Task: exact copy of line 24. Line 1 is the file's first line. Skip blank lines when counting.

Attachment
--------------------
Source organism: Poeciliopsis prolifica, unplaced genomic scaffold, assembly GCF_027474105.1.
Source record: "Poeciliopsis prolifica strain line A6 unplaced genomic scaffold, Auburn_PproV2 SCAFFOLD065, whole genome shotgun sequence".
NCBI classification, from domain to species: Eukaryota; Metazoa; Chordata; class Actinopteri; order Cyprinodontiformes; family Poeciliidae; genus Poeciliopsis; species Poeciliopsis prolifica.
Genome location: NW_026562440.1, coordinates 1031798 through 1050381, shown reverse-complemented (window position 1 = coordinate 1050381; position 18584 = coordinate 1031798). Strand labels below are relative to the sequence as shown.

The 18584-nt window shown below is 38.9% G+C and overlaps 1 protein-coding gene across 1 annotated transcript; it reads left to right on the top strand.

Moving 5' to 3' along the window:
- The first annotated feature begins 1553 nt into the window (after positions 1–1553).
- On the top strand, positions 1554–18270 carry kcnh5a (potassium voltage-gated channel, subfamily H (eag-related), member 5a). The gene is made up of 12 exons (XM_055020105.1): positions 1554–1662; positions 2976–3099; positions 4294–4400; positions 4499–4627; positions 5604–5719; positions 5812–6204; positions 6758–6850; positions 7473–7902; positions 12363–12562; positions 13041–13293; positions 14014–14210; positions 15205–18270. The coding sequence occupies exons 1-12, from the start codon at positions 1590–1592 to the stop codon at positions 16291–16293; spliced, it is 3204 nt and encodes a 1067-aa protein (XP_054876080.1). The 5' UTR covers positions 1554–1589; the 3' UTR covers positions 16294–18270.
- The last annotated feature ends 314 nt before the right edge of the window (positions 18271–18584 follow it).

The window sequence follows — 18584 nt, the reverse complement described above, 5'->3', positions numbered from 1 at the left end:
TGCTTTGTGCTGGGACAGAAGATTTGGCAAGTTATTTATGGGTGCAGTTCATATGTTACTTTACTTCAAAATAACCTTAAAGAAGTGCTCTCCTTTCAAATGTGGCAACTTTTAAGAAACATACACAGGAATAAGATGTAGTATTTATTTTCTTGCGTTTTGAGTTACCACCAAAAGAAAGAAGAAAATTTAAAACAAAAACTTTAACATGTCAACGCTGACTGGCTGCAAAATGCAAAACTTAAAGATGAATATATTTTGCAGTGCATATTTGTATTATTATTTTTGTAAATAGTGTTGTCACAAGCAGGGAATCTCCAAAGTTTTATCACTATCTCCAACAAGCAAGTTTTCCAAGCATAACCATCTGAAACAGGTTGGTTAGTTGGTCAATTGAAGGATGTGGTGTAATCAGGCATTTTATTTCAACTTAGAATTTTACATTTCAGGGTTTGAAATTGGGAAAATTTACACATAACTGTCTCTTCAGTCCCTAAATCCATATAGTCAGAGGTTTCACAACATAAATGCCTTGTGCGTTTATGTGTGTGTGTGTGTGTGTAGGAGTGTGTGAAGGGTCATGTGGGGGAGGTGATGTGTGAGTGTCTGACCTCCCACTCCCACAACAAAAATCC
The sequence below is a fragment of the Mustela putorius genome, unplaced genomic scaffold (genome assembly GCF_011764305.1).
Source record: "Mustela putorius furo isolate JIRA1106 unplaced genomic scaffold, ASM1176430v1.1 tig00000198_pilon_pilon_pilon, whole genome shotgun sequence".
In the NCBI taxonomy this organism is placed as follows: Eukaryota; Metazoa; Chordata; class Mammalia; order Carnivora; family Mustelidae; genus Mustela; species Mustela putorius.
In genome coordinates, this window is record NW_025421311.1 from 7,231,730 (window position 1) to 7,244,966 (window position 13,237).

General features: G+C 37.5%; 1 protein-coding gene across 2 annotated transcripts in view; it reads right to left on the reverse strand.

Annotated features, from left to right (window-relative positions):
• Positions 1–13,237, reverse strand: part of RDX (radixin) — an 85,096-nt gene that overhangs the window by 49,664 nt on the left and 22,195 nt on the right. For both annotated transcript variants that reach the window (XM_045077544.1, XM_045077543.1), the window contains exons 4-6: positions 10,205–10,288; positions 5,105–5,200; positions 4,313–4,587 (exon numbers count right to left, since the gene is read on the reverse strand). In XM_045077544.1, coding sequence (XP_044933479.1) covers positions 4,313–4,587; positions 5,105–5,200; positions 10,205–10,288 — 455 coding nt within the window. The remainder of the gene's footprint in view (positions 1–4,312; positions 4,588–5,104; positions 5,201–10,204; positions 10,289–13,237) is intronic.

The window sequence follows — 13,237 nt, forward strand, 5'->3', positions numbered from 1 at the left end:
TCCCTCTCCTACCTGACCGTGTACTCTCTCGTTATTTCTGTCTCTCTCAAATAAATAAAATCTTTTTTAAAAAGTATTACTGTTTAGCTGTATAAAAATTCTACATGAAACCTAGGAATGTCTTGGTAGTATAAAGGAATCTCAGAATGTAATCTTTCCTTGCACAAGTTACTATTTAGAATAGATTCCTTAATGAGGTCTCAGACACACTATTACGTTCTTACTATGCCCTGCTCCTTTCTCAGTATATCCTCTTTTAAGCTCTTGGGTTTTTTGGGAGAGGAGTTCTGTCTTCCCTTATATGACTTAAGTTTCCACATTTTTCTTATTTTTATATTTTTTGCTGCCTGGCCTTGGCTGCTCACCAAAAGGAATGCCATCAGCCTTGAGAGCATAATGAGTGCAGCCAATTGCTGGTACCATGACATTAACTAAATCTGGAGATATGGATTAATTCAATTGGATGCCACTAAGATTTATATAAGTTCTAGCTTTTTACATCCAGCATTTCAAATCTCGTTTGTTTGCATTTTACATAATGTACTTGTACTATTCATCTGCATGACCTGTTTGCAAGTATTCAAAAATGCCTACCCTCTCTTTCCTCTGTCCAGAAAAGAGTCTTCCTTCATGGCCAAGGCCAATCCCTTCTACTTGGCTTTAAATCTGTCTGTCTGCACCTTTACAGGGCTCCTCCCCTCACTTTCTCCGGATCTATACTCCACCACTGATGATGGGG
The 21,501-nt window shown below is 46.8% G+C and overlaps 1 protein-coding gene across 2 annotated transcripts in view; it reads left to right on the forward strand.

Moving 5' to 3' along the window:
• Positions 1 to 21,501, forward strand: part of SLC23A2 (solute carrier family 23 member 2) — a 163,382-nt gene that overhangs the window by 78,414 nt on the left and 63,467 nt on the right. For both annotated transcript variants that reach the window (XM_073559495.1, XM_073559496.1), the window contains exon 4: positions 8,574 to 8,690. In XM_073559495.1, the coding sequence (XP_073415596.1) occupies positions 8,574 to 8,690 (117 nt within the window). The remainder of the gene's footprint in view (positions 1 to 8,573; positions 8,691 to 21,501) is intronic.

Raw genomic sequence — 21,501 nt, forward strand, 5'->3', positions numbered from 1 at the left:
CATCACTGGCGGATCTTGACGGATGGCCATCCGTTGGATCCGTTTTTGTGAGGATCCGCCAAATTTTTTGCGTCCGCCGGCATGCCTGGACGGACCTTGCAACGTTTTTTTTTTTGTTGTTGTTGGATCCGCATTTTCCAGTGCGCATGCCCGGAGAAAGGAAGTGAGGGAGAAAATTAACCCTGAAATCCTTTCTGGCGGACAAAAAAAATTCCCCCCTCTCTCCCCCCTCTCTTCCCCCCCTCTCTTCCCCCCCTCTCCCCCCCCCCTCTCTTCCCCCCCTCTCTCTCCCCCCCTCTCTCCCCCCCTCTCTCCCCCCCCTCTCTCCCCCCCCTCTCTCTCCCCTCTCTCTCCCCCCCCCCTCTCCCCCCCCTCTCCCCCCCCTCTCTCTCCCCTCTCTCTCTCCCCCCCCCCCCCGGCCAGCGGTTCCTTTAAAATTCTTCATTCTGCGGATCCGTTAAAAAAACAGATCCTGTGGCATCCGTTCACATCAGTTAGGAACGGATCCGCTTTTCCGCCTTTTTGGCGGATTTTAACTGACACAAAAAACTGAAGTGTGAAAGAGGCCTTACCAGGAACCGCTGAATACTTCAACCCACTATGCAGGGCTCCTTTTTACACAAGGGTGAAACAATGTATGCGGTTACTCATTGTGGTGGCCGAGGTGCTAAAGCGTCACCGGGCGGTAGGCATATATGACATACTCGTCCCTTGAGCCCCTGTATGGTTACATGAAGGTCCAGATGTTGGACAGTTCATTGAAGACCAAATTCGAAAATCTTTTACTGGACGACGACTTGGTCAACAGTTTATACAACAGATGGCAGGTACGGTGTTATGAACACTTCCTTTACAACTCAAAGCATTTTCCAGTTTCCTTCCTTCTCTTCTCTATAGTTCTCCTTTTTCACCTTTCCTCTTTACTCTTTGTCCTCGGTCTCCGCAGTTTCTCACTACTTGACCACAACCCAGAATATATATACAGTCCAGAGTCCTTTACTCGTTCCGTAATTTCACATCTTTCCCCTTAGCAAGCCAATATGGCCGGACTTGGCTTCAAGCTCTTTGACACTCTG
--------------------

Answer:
Raw genomic sequence — 21,501 nt, forward strand, 5'->3', positions numbered from 1 at the left: